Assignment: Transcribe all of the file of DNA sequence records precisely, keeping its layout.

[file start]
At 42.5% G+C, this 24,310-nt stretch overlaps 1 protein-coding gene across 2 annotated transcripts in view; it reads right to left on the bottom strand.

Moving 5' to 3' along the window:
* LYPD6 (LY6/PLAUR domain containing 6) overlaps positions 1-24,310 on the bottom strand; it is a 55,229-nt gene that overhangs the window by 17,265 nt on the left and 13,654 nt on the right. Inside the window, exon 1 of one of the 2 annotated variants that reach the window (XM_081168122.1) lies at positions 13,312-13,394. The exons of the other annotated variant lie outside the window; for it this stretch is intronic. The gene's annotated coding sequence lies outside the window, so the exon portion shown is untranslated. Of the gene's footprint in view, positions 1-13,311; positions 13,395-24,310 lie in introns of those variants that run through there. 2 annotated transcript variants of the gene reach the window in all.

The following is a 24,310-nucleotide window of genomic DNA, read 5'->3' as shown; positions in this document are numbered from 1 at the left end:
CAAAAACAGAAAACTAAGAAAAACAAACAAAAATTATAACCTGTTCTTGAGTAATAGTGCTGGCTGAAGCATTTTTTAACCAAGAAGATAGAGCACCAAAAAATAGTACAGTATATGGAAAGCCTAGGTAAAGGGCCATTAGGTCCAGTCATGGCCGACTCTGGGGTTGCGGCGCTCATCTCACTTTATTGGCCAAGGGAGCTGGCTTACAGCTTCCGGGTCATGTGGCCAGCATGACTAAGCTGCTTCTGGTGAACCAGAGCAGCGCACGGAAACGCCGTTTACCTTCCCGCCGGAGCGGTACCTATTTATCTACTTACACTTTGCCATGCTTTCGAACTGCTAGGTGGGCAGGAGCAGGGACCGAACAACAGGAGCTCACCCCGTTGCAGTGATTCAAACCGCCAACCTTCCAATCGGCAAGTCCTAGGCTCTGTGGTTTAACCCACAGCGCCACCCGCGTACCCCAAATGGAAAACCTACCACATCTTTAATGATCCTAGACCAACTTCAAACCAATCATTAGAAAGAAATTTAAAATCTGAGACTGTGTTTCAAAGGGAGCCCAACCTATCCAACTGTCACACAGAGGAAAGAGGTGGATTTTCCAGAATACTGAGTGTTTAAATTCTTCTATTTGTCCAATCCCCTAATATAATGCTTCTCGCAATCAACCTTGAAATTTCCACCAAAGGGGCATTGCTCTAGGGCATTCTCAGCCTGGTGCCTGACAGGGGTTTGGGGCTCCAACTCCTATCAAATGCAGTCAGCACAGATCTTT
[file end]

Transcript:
At 42.5% G+C, this 24,310-nt stretch overlaps 1 protein-coding gene across 2 annotated transcripts in view; it reads right to left on the bottom strand.

Moving 5' to 3' along the window:
* LYPD6 (LY6/PLAUR domain containing 6) overlaps positions 1-24,310 on the bottom strand; it is a 55,229-nt gene that overhangs the window by 17,265 nt on the left and 13,654 nt on the right. Inside the window, exon 1 of one of the 2 annotated variants that reach the window (XM_081168122.1) lies at positions 13,312-13,394. The exons of the other annotated variant lie outside the window; for it this stretch is intronic. The gene's annotated coding sequence lies outside the window, so the exon portion shown is untranslated. Of the gene's footprint in view, positions 1-13,311; positions 13,395-24,310 lie in introns of those variants that run through there. 2 annotated transcript variants of the gene reach the window in all.

The following is a 24,310-nucleotide window of genomic DNA, read 5'->3' as shown; positions in this document are numbered from 1 at the left end:
CAAAAACAGAAAACTAAGAAAAACAAACAAAAATTATAACCTGTTCTTGAGTAATAGTGCTGGCTGAAGCATTTTTTAACCAAGAAGATAGAGCACCAAAAAATAGTACAGTATATGGAAAGCCTAGGTAAAGGGCCATTAGGTCCAGTCATGGCCGACTCTGGGGTTGCGGCGCTCATCTCACTTTATTGGCCAAGGGAGCTGGCTTACAGCTTCCGGGTCATGTGGCCAGCATGACTAAGCTGCTTCTGGTGAACCAGAGCAGCGCACGGAAACGCCGTTTACCTTCCCGCCGGAGCGGTACCTATTTATCTACTTACACTTTGCCATGCTTTCGAACTGCTAGGTGGGCAGGAGCAGGGACCGAACAACAGGAGCTCACCCCGTTGCAGTGATTCAAACCGCCAACCTTCCAATCGGCAAGTCCTAGGCTCTGTGGTTTAACCCACAGCGCCACCCGCGTACCCCAAATGGAAAACCTACCACATCTTTAATGATCCTAGACCAACTTCAAACCAATCATTAGAAAGAAATTTAAAATCTGAGACTGTGTTTCAAAGGGAGCCCAACCTATCCAACTGTCACACAGAGGAAAGAGGTGGATTTTCCAGAATACTGAGTGTTTAAATTCTTCTATTTGTCCAATCCCCTAATATAATGCTTCTCGCAATCAACCTTGAAATTTCCACCAAAGGGGCATTGCTCTAGGGCATTCTCAGCCTGGTGCCTGACAGGGGTTTGGGGCTCCAACTCCTATCAAATGCAGTCAGCACAGATCTTT